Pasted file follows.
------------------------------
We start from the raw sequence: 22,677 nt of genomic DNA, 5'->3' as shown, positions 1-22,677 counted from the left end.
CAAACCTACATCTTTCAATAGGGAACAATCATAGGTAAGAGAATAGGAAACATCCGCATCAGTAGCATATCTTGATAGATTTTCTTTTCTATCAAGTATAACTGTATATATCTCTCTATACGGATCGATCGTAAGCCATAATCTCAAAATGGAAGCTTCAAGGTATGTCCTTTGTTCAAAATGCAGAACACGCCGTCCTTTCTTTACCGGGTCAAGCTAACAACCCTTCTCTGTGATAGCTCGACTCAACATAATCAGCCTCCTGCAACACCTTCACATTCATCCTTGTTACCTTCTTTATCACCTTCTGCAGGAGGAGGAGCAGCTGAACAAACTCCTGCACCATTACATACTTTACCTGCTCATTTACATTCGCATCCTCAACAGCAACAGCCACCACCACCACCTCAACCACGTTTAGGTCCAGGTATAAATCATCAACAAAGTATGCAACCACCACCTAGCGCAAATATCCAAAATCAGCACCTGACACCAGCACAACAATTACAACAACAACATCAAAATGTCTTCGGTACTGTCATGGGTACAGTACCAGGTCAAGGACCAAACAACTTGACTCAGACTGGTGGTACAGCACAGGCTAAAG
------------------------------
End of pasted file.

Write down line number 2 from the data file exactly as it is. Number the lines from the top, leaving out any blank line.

CAAACCTACATCTTTCAATAGGGAACAATCATAGGTAAGAGAATAGGAAACATCCGCATCAGTAGCATATCTTGATAGATTTTCTTTTCTATCAAGTATAACTGTATATATCTCTCTATACGGATCGATCGTAAGCCATAATCTCAAAATGGAAGCTTCAAGGTATGTCCTTTGTTCAAAATGCAGAACACGCCGTCCTTTCTTTACCGGGTCAAGCTAACAACCCTTCTCTGTGATAGCTCGACTCAACATAATCAGCCTCCTGCAACACCTTCACATTCATCCTTGTTACCTTCTTTATCACCTTCTGCAGGAGGAGGAGCAGCTGAACAAACTCCTGCACCATTACATACTTTACCTGCTCATTTACATTCGCATCCTCAACAGCAACAGCCACCACCACCACCTCAACCACGTTTAGGTCCAGGTATAAATCATCAACAAAGTATGCAACCACCACCTAGCGCAAATATCCAAAATCAGCACCTGACACCAGCACAACAATTACAACAACAACATCAAAATGTCTTCGGTACTGTCATGGGTACAGTACCAGGTCAAGGACCAAACAACTTGACTCAGACTGGTGGTACAGCACAGGCTAAAG